The U.S. men's national team now has 13 MLS-based players from its World Cup squad after Jozy Altidore signed with Toronto FC. Some fans are worried about the mass exodus of USMNT players from Europe, but it's a positive for both the league and the team.
Mix Diskerud agreed to a deal with New York City FC three days before Altidore moved to Toronto. Jermaine Jones, Michael Bradley, DaMarcus Beasley (who's now retired from international duty) and Clint Dempsey have all signed with MLS teams over the last 17 months.
All of these men are crucial players on their respective teams. Bradley and Dempsey are also two of the richest MLS-based contract holders, per ESPN FC.
U.S. head coach Jurgen Klinsmann hasn't been shy in saying that he'd rather see his players in Europe. However, that doesn't have to be the case.
When Klinsmann was asked by ESPN FC about Diskerud's decision to join NYCFC, the German tactician agreed with the midfielder's choice.
"In [Diskerud's] case, there's no Champions League team in Europe on a higher level that asked him to join them, so the options he had were probably not as attractive to him as the option he chose."
Diskerud has the potential to be an integral figure for Klinsmann in future tournaments. His electric style of play is something that the United States lacked at times during the World Cup. However, the only way for the 24-year-old to earn that starting spot is to do the same with his club.
Diskerud will be key in NYCFC head coach Jason Kreis' plans, so the midfielder could be a part of Klinsmann's system in the future.
As for Altidore, Klinsmann believes that the striker is a Champions League-caliber player, even though he scored only twice in 70 Premier League games. This would suggest that he is not at the level of Arsenal or Manchester United.
There was also no guarantee that he would have started on any of those teams. Only a few of those clubs consistently qualify for the Champions League, so Altidore wouldn't have been playing at the level Klinsmann believes he can play.
Also, there's nothing wrong with accepting more money, especially as a professional soccer player. One bad tackle can instantly end a career. ESPN's Marc Stein reported that Altidore signed a five-year, $30 million deal with Toronto. That's a nice cushion for the 25-year-old when he retires.
There is wisdom in returning to a familiar league with the option of earning significantly more money. As long as Altidore plays and scores, that's all that matters from a USMNT perspective.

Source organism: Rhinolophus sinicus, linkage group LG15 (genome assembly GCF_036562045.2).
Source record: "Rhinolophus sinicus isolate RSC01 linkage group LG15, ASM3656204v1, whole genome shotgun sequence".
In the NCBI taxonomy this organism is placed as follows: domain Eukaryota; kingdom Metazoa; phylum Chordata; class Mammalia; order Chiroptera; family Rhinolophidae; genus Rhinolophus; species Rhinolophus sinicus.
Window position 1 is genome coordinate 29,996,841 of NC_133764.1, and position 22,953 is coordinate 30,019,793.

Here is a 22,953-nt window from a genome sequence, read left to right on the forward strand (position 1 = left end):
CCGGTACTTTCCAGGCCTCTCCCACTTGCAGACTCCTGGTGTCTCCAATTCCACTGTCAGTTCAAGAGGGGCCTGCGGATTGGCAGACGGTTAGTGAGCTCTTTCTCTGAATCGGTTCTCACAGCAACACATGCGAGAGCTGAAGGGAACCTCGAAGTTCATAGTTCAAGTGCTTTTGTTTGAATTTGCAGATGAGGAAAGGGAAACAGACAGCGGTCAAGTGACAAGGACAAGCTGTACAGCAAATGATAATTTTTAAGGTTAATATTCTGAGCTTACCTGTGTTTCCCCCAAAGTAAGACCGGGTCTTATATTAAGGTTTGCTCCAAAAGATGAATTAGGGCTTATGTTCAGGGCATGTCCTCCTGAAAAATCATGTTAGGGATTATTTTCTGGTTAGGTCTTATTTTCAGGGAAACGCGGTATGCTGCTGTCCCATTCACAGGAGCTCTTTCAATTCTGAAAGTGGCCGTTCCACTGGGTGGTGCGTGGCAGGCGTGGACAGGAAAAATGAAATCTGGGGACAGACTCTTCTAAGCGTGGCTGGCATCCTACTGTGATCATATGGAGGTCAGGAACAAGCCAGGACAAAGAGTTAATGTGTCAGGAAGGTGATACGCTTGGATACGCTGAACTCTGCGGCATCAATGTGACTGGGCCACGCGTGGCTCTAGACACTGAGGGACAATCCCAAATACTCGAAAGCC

Clint Dempsey was also highly regarded by his national team coach, per NBC's ProSoccerTalk.
My whole talk to Clint Dempsey for 18 months was [about how] he hasn’t made [expletive].
You play for Fulham? Yeah, so? Show me you play for a Champions League team, and then you start on a Champions League team and that you may end up winning the Champions League. There is always another level.
If you one day reach the highest level then you’ve got to confirm it, every year. Xavi, [Andres] Iniesta, [Lionel] Messi. Confirm it to me. Show me that every year you deserve to play for Real Madrid, for Bayern Munich, for Manchester United. Show it to me.
No offense to Dempsey, but it's highly unlikely that he would have even made the bench for Real Madrid, Bayern Munich or Manchester United. Teams like Everton, Liverpool and Sunderland were interested in the 31-year-old, per NBC's ProSoccerTalk. However, none of those sides were Champions League clubs at that time.
Again, in Dempsey's case, his best bet was going to Turkey or Russia in order to play in the Champions League. He opted to make significantly more money and play in his home country. It didn't affect his World Cup performance, either. He was the USA's top scorer with two goals in Brazil.
Bradley, who is still just 27, had the chance to move to Verona and Genoa in Italy, as well as Bundesliga side Bayer Leverkusen, per MLSSoccer.com. The latter is a Champions League team, but Leverkusen constantly buys and sells players.
This is the same with Schalke, Sporting Lisbon and other aforementioned clubs. That's not a particularly stable environment for any player. There's no sense in sacrificing a raise and personal happiness in order to play a competitive game for 10 minutes every week, only to be sold after the season ends.
Klinsmann expects the U.S. to be a semifinalist at the 2018 World Cup. That looks unrealistic at this point, as the USMNT cannot be a powerhouse without a strong domestic league.
Germany manager Joachim Loew, after being named FIFA Coach of the Year, credited the Bundesliga for its role in the national team's World Cup win (h/t Bundesliga.com).
The result at the World Cup was the result of years of hard work.
I'd like to thank all German coaches, who do such a great job with young and senior players. They're all coach of the year.
Of course I owe thanks to the Bundesliga, the league without which this success would not have been possible and continues to deliver such a high level of football.
USMNT players coming back to MLS is a good thing for both parties. The quality of the league will improve, and academy products will be able to play significant first-team minutes in what should be a stronger domain.
As Loew said in his speech, it takes a lot of hard work to become a competitive soccer nation, and it has to start somewhere. Attracting the best players will lead to a better MLS, and, in turn, a stronger national team.
Peter Galindo covers MLS and U.S. soccer for Bleacher Report. Follow him on Twitter @pgalindo16.